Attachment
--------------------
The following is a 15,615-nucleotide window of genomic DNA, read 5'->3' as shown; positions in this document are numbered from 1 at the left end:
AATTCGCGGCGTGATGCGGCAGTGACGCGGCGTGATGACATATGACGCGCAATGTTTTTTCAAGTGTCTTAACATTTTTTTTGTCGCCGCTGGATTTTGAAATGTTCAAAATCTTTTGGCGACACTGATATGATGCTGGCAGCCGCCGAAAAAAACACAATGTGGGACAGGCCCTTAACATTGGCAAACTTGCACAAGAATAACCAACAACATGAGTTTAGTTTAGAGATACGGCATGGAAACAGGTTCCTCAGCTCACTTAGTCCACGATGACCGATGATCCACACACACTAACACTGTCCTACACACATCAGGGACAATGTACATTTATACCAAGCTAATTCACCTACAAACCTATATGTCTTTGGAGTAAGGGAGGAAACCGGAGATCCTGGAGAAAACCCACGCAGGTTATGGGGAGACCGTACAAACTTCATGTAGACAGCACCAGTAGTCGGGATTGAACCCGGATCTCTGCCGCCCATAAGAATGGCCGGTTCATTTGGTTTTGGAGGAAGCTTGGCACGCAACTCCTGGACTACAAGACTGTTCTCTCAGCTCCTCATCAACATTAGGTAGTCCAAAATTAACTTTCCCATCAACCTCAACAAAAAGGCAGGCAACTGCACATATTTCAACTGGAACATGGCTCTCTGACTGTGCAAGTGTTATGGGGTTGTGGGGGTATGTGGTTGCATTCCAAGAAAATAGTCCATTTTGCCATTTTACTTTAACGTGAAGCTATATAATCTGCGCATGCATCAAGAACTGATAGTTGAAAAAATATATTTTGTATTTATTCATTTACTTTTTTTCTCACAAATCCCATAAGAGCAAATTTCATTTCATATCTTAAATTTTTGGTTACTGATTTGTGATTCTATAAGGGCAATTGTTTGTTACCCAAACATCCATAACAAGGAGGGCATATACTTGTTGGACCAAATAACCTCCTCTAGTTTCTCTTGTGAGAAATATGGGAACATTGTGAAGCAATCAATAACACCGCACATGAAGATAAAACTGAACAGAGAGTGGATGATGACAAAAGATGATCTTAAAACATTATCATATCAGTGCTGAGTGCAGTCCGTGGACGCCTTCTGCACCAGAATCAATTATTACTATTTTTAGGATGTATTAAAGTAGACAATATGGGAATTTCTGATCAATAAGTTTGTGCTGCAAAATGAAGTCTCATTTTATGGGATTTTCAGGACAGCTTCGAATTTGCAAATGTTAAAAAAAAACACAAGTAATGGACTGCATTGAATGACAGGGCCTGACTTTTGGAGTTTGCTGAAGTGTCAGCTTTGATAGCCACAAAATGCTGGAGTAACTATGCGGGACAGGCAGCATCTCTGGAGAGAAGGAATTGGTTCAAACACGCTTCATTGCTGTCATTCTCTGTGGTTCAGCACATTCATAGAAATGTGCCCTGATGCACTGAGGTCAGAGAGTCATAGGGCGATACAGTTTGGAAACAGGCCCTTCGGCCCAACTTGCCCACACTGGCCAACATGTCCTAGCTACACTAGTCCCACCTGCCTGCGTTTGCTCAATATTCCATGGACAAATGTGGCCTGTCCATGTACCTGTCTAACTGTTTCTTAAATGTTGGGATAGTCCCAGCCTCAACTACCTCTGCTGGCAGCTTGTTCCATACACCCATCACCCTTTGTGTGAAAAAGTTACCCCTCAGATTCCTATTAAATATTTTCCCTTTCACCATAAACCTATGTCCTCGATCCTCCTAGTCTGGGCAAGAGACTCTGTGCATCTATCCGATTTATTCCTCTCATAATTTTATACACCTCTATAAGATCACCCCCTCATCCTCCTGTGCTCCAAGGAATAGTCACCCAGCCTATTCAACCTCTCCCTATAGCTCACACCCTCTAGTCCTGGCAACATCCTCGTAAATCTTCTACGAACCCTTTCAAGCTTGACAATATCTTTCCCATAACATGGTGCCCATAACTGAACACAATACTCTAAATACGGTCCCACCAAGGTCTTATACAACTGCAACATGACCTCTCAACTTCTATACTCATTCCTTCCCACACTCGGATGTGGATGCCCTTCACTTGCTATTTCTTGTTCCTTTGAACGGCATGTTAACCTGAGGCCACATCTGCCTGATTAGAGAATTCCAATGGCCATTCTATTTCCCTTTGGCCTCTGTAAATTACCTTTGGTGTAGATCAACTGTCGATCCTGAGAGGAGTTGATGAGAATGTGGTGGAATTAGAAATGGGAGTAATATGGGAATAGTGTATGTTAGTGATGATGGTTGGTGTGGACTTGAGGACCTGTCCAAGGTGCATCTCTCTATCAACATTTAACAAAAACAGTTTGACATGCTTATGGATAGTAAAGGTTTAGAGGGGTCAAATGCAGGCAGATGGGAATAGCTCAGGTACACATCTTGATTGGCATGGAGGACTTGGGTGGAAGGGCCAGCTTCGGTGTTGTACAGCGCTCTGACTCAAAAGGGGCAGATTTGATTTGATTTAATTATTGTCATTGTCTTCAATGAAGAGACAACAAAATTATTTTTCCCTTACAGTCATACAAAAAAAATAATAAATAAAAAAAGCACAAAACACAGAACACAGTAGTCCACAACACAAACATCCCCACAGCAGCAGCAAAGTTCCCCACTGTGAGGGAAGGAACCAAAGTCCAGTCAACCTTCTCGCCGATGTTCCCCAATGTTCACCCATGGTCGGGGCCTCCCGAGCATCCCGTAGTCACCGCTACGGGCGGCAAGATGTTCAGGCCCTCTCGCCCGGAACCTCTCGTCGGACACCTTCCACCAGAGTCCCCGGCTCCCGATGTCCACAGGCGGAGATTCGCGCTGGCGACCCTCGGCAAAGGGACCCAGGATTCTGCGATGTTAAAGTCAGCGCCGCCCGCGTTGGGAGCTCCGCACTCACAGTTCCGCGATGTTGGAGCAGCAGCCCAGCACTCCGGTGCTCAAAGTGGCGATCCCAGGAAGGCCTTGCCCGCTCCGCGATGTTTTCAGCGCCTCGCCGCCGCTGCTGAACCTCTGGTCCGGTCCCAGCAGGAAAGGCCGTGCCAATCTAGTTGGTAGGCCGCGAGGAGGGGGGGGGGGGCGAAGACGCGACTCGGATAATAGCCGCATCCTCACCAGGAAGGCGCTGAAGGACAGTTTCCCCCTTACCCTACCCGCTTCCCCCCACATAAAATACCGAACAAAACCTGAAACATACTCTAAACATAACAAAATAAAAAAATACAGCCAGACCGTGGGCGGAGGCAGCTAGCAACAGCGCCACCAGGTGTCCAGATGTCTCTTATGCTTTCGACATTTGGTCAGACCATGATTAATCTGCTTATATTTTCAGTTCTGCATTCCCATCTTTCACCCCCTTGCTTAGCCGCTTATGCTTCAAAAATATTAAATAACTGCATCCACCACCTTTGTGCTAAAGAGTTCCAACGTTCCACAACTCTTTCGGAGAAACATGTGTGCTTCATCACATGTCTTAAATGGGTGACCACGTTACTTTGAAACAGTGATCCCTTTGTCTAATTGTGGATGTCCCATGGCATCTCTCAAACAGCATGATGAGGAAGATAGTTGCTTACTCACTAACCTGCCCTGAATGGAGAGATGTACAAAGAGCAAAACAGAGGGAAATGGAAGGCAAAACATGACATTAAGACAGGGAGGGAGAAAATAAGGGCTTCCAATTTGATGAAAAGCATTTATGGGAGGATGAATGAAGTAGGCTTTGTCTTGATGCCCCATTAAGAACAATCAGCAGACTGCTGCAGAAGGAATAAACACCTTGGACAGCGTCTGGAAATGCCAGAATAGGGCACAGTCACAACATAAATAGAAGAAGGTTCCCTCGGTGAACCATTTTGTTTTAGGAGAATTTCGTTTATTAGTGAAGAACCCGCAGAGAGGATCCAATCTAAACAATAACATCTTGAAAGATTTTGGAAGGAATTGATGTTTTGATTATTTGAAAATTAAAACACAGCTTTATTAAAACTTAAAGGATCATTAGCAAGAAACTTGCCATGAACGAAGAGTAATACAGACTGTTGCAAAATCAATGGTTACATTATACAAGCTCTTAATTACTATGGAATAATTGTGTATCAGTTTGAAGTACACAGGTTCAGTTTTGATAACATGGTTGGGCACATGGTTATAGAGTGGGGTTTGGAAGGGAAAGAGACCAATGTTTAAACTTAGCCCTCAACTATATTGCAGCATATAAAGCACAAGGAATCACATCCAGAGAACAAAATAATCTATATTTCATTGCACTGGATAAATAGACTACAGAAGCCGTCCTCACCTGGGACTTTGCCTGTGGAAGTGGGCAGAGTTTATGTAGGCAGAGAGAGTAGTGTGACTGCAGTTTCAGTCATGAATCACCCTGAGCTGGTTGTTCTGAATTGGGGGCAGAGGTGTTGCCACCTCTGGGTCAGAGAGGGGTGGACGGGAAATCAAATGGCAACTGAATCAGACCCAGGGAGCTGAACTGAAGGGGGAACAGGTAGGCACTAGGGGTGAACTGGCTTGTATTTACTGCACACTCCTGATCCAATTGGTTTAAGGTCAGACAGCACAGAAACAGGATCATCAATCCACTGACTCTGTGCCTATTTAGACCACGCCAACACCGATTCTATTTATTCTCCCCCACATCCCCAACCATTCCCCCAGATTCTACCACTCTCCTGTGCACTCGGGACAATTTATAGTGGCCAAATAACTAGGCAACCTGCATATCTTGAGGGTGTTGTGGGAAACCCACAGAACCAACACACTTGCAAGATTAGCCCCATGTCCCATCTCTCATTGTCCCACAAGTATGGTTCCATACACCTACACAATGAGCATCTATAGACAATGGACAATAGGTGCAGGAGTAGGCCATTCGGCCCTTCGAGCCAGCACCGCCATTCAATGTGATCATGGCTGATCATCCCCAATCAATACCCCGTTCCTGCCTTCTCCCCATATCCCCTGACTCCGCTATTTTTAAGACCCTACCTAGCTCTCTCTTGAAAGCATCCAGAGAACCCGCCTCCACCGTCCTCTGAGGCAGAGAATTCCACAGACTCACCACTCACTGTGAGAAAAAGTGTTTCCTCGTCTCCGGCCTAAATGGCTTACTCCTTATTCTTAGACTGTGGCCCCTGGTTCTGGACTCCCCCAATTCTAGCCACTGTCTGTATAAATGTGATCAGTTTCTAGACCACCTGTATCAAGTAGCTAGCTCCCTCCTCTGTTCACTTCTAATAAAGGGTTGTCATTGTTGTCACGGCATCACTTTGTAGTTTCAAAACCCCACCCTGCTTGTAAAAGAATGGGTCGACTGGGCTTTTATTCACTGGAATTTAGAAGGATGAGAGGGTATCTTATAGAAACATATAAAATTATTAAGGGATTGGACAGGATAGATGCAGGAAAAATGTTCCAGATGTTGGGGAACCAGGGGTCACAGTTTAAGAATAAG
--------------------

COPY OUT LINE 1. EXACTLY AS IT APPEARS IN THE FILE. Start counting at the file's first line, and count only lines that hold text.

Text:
The following is a 15,615-nucleotide window of genomic DNA, read 5'->3' as shown; positions in this document are numbered from 1 at the left end: